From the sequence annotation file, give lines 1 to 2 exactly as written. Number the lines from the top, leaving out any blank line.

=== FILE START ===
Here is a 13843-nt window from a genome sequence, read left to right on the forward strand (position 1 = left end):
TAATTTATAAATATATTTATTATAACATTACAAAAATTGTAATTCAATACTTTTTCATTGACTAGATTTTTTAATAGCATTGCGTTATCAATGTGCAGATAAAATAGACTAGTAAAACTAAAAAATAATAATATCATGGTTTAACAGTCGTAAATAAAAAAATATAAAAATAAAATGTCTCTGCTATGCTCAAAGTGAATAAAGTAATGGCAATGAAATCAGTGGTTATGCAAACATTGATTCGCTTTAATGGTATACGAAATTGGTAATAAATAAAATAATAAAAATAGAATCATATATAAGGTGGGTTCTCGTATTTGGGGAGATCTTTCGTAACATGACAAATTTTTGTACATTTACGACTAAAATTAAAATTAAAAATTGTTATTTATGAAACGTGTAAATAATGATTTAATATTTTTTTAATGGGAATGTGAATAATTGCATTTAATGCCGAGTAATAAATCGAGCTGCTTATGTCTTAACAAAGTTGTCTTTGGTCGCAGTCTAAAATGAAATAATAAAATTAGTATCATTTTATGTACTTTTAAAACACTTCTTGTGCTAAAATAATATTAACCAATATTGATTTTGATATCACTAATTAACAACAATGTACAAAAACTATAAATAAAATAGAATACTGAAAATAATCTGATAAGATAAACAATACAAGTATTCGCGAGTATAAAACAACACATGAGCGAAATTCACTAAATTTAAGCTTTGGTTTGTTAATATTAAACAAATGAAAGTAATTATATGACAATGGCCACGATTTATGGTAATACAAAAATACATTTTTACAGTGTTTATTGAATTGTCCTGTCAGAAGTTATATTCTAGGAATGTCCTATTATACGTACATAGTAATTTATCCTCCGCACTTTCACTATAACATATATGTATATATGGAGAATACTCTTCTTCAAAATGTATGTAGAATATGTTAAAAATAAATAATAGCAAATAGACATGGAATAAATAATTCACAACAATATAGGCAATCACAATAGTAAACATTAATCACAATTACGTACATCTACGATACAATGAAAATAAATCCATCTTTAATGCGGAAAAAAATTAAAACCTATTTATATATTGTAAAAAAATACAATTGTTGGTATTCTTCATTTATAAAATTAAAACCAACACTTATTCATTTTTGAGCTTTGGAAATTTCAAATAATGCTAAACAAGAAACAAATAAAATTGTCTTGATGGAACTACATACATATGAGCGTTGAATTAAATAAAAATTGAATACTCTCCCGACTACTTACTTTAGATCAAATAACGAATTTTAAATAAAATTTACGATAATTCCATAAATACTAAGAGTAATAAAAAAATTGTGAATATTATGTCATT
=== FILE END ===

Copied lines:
Here is a 13843-nt window from a genome sequence, read left to right on the forward strand (position 1 = left end):
TAATTTATAAATATATTTATTATAACATTACAAAAATTGTAATTCAATACTTTTTCATTGACTAGATTTTTTAATAGCATTGCGTTATCAATGTGCAGATAAAATAGACTAGTAAAACTAAAAAATAATAATATCATGGTTTAACAGTCGTAAATAAAAAAATATAAAAATAAAATGTCTCTGCTATGCTCAAAGTGAATAAAGTAATGGCAATGAAATCAGTGGTTATGCAAACATTGATTCGCTTTAATGGTATACGAAATTGGTAATAAATAAAATAATAAAAATAGAATCATATATAAGGTGGGTTCTCGTATTTGGGGAGATCTTTCGTAACATGACAAATTTTTGTACATTTACGACTAAAATTAAAATTAAAAATTGTTATTTATGAAACGTGTAAATAATGATTTAATATTTTTTTAATGGGAATGTGAATAATTGCATTTAATGCCGAGTAATAAATCGAGCTGCTTATGTCTTAACAAAGTTGTCTTTGGTCGCAGTCTAAAATGAAATAATAAAATTAGTATCATTTTATGTACTTTTAAAACACTTCTTGTGCTAAAATAATATTAACCAATATTGATTTTGATATCACTAATTAACAACAATGTACAAAAACTATAAATAAAATAGAATACTGAAAATAATCTGATAAGATAAACAATACAAGTATTCGCGAGTATAAAACAACACATGAGCGAAATTCACTAAATTTAAGCTTTGGTTTGTTAATATTAAACAAATGAAAGTAATTATATGACAATGGCCACGATTTATGGTAATACAAAAATACATTTTTACAGTGTTTATTGAATTGTCCTGTCAGAAGTTATATTCTAGGAATGTCCTATTATACGTACATAGTAATTTATCCTCCGCACTTTCACTATAACATATATGTATATATGGAGAATACTCTTCTTCAAAATGTATGTAGAATATGTTAAAAATAAATAATAGCAAATAGACATGGAATAAATAATTCACAACAATATAGGCAATCACAATAGTAAACATTAATCACAATTACGTACATCTACGATACAATGAAAATAAATCCATCTTTAATGCGGAAAAAAATTAAAACCTATTTATATATTGTAAAAAAATACAATTGTTGGTATTCTTCATTTATAAAATTAAAACCAACACTTATTCATTTTTGAGCTTTGGAAATTTCAAATAATGCTAAACAAGAAACAAATAAAATTGTCTTGATGGAACTACATACATATGAGCGTTGAATTAAATAAAAATTGAATACTCTCCCGACTACTTACTTTAGATCAAATAACGAATTTTAAATAAAATTTACGATAATTCCATAAATACTAAGAGTAATAAAAAAATTGTGAATATTATGTCATT